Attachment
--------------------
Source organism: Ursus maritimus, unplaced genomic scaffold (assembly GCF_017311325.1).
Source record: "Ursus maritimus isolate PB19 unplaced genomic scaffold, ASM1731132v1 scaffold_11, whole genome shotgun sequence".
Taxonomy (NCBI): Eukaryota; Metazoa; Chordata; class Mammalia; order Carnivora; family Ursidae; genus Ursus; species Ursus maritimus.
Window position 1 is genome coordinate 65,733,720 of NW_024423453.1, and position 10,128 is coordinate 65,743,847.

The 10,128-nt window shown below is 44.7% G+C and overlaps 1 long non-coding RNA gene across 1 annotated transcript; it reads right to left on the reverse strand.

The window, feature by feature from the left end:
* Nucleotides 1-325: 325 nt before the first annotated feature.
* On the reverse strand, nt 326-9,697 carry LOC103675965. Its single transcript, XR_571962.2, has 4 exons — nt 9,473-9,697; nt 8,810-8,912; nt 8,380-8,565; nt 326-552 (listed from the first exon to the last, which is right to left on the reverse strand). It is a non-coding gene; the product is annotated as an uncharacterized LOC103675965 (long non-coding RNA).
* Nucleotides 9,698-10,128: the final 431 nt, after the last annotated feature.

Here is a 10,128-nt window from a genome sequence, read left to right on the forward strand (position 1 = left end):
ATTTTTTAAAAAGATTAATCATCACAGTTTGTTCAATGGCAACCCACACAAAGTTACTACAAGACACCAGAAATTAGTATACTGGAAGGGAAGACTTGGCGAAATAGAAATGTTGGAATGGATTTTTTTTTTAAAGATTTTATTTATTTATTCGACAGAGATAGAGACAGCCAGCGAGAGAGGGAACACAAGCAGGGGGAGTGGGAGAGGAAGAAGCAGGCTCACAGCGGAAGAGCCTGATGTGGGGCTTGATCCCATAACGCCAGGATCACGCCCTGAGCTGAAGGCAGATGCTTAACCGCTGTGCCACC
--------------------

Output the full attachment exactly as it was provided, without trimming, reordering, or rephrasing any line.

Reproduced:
Source organism: Ursus maritimus, unplaced genomic scaffold (assembly GCF_017311325.1).
Source record: "Ursus maritimus isolate PB19 unplaced genomic scaffold, ASM1731132v1 scaffold_11, whole genome shotgun sequence".
Taxonomy (NCBI): Eukaryota; Metazoa; Chordata; class Mammalia; order Carnivora; family Ursidae; genus Ursus; species Ursus maritimus.
Window position 1 is genome coordinate 65,733,720 of NW_024423453.1, and position 10,128 is coordinate 65,743,847.

The 10,128-nt window shown below is 44.7% G+C and overlaps 1 long non-coding RNA gene across 1 annotated transcript; it reads right to left on the reverse strand.

The window, feature by feature from the left end:
* Nucleotides 1-325: 325 nt before the first annotated feature.
* On the reverse strand, nt 326-9,697 carry LOC103675965. Its single transcript, XR_571962.2, has 4 exons — nt 9,473-9,697; nt 8,810-8,912; nt 8,380-8,565; nt 326-552 (listed from the first exon to the last, which is right to left on the reverse strand). It is a non-coding gene; the product is annotated as an uncharacterized LOC103675965 (long non-coding RNA).
* Nucleotides 9,698-10,128: the final 431 nt, after the last annotated feature.

Here is a 10,128-nt window from a genome sequence, read left to right on the forward strand (position 1 = left end):
ATTTTTTAAAAAGATTAATCATCACAGTTTGTTCAATGGCAACCCACACAAAGTTACTACAAGACACCAGAAATTAGTATACTGGAAGGGAAGACTTGGCGAAATAGAAATGTTGGAATGGATTTTTTTTTTAAAGATTTTATTTATTTATTCGACAGAGATAGAGACAGCCAGCGAGAGAGGGAACACAAGCAGGGGGAGTGGGAGAGGAAGAAGCAGGCTCACAGCGGAAGAGCCTGATGTGGGGCTTGATCCCATAACGCCAGGATCACGCCCTGAGCTGAAGGCAGATGCTTAACCGCTGTGCCACC